Myth #1: You Should Digitize All the (Museum) Things!

Rachael Cristine Woody

Rachael Cristine Woody

April 27, 2022

We’ve all been there. Politely fielding well-intentioned suggestions to digitize the entire museum collection from board members, donors, researchers, and other museum enthusiasts. 

If people haven’t digitized collection items, it’s understandable that they’re not aware of the intricacies, time, cost, and implications of digitizing collection items, let alone a whole collection. But, as a collection worker, it’s frustrating to repeatedly hear misguided suggestions to digitize an entire collection. There are five digitization myths in total, and it’s time to dispel them for our stakeholders. The first myth is that we can or should digitize the entire museum collection. This myth can come with the addition of “…and put it online!”. Let’s break this myth down and, at the very least, have this post to refer to when we receive the next audacious suggestion.

Myth #1: You should digitize the entire museum collection and put it online!

Honor the Intention

First, it’s important to remember that this suggestion is coming from a good place. Whomever is doing the suggesting is doing so because they: 

  1. Love the collection; 
  2. Want to see it preserved digitally; and/or
  3. Want everyone to have easier access to the collection via its digital files (usually online).

But if they’ve never engaged in a mass digitization project before, then they don’t have an understanding of the work involved. Additionally, they’re even less likely to be aware of the variety of reasons that may lead museum professionals to choose NOT to digitize.

Engage with the Suggestion and Provide Context

When these suggestions are given, I encourage you to engage with the person in conversation. In doing so, you’re respecting their suggestion by your sincere engagement with it. This also opens the person up to learning more about what their suggestion would entail. For example:

Donor: Why don’t you digitize the whole collection and put it online?

You: I wish we could! Digitizing items from the collection and providing them online is a great way to deliver value to our audience. However, it’s also really expensive. Did you know that for every item we digitize and catalog online, it takes an average of 45-minutes? 

Donor: *Astonishment*

You: Right?! To go from museum item to online there are a series of steps, and each take “X” amount of time. When it’s all said and done, that’s the average amount of time per item. We also may not have the right equipment to digitize certain objects, some may be too fragile to be digitized, there may be privacy or cultural sensitivity issues as to why we would choose not to digitize an item, etc. As you can see, there are a lot of things to consider including staff capacity.

End scene.

We Have Our Reasons – Put Them into Policy.

As indicated in the mock conversation above, there are several reasons why a collection worker will choose not to digitize an item. Listing them out somewhere in the form of a digitization policy may prove useful for operations, grant applications, and when suggestions like these come up.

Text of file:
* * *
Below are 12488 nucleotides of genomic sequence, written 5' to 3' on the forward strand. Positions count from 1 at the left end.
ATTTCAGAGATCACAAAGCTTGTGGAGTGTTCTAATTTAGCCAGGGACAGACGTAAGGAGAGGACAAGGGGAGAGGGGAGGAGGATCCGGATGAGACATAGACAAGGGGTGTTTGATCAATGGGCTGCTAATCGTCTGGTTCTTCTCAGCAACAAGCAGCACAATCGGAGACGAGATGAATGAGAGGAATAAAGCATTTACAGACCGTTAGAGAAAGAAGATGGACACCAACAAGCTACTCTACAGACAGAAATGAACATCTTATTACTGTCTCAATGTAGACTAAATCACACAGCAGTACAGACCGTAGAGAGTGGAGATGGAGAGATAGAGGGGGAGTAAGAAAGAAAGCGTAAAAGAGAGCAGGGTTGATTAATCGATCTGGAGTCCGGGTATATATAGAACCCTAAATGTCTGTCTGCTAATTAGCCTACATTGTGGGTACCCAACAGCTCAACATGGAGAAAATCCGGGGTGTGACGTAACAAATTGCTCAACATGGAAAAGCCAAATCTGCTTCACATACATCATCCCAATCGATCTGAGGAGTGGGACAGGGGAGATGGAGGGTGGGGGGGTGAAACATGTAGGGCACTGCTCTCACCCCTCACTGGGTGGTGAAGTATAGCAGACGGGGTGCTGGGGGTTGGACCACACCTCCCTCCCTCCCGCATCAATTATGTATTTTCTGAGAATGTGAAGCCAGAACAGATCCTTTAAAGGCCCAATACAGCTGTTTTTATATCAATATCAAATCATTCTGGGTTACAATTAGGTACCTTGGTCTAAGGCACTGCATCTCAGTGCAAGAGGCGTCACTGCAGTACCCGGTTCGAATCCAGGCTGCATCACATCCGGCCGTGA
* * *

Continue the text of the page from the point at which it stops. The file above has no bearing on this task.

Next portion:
Here’s an example:

The {Insert Name} Museum may choose not to digitize items from the collection, nor put them online if one or more of the following conditions are present: 

  • The museum doesn’t own the item.
  • The item is too fragile to undergo excess handling and/or the digitization process.
  • There’s personally identifiable information on the item.
  • It would be culturally insensitive to digitize the item or put it online.
  • The museum doesn’t possess or have access to the appropriate digitization equipment.
  • The museum doesn’t have staff available who are trained in the necessary areas to perform this work according to best practices.

As you can see, there are matters of ownership, copyright, preservation, confidentiality, and cultural sensitivity to consider. This is in addition to needing access to the appropriate types of digitization equipment, and staff who have the right expertise as well as the availability to do the work. 

Conclusion

By engaging in discussion, providing education around what it takes, and formalizing policy, we can help to alleviate the number of requests we receive to “Digitize all the things!”. Additionally, by dispelling this myth we can correct expectations, create opportunities for fundraising, advocate for the tools and staff we need, and strengthen our ability to digitize collection items the right way.

Rachael Cristine Woody

Rachael Cristine Woody

If you’d like to learn more about this topic, register here for Rachael’s upcoming webinar, “5 Museum Digitization Myths to Delete Forever” on May 25, 2022. Rachael Cristine Woody advises on museum strategies, digital museums, collections management, and grant writing for a wide variety of clients. In addition to several titles published by Lucidea Press, she is a regular contributor to the Think Clearly blog and an always popular presenter. And remember to check out Lucidea’s Argus solution for powerful and innovative museum collections management.

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